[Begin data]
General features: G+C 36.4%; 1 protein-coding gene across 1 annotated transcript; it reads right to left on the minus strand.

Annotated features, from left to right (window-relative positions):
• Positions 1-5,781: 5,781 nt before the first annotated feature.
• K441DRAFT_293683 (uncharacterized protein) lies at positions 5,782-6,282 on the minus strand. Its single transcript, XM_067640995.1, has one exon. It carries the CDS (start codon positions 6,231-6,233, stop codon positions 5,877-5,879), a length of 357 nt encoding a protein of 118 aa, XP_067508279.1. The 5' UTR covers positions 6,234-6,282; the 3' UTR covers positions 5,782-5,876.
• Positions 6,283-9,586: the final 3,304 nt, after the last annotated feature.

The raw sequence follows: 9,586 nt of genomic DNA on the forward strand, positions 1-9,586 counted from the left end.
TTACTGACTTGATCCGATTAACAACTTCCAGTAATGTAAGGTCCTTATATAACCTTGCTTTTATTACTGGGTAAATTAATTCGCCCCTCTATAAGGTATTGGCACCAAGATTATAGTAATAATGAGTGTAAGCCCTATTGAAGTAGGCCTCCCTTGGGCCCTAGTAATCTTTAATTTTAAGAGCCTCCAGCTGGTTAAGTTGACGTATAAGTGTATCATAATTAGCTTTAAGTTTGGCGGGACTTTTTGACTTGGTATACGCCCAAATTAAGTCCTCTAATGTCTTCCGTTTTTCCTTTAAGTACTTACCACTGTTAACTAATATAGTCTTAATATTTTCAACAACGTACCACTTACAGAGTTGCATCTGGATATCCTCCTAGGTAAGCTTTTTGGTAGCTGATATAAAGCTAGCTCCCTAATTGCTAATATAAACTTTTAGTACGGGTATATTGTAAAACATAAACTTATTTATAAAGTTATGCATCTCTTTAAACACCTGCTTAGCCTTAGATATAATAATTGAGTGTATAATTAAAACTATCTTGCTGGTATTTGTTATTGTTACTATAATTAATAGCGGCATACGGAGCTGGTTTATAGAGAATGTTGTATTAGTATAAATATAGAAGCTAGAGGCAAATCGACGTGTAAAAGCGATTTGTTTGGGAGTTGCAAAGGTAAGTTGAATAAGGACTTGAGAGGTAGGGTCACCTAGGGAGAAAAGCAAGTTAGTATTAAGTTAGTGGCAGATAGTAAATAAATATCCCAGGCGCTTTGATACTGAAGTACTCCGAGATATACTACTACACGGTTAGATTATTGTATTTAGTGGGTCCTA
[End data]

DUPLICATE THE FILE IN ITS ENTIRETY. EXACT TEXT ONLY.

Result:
General features: G+C 36.4%; 1 protein-coding gene across 1 annotated transcript; it reads right to left on the minus strand.

Annotated features, from left to right (window-relative positions):
• Positions 1-5,781: 5,781 nt before the first annotated feature.
• K441DRAFT_293683 (uncharacterized protein) lies at positions 5,782-6,282 on the minus strand. Its single transcript, XM_067640995.1, has one exon. It carries the CDS (start codon positions 6,231-6,233, stop codon positions 5,877-5,879), a length of 357 nt encoding a protein of 118 aa, XP_067508279.1. The 5' UTR covers positions 6,234-6,282; the 3' UTR covers positions 5,782-5,876.
• Positions 6,283-9,586: the final 3,304 nt, after the last annotated feature.

The raw sequence follows: 9,586 nt of genomic DNA on the forward strand, positions 1-9,586 counted from the left end.
TTACTGACTTGATCCGATTAACAACTTCCAGTAATGTAAGGTCCTTATATAACCTTGCTTTTATTACTGGGTAAATTAATTCGCCCCTCTATAAGGTATTGGCACCAAGATTATAGTAATAATGAGTGTAAGCCCTATTGAAGTAGGCCTCCCTTGGGCCCTAGTAATCTTTAATTTTAAGAGCCTCCAGCTGGTTAAGTTGACGTATAAGTGTATCATAATTAGCTTTAAGTTTGGCGGGACTTTTTGACTTGGTATACGCCCAAATTAAGTCCTCTAATGTCTTCCGTTTTTCCTTTAAGTACTTACCACTGTTAACTAATATAGTCTTAATATTTTCAACAACGTACCACTTACAGAGTTGCATCTGGATATCCTCCTAGGTAAGCTTTTTGGTAGCTGATATAAAGCTAGCTCCCTAATTGCTAATATAAACTTTTAGTACGGGTATATTGTAAAACATAAACTTATTTATAAAGTTATGCATCTCTTTAAACACCTGCTTAGCCTTAGATATAATAATTGAGTGTATAATTAAAACTATCTTGCTGGTATTTGTTATTGTTACTATAATTAATAGCGGCATACGGAGCTGGTTTATAGAGAATGTTGTATTAGTATAAATATAGAAGCTAGAGGCAAATCGACGTGTAAAAGCGATTTGTTTGGGAGTTGCAAAGGTAAGTTGAATAAGGACTTGAGAGGTAGGGTCACCTAGGGAGAAAAGCAAGTTAGTATTAAGTTAGTGGCAGATAGTAAATAAATATCCCAGGCGCTTTGATACTGAAGTACTCCGAGATATACTACTACACGGTTAGATTATTGTATTTAGTGGGTCCTA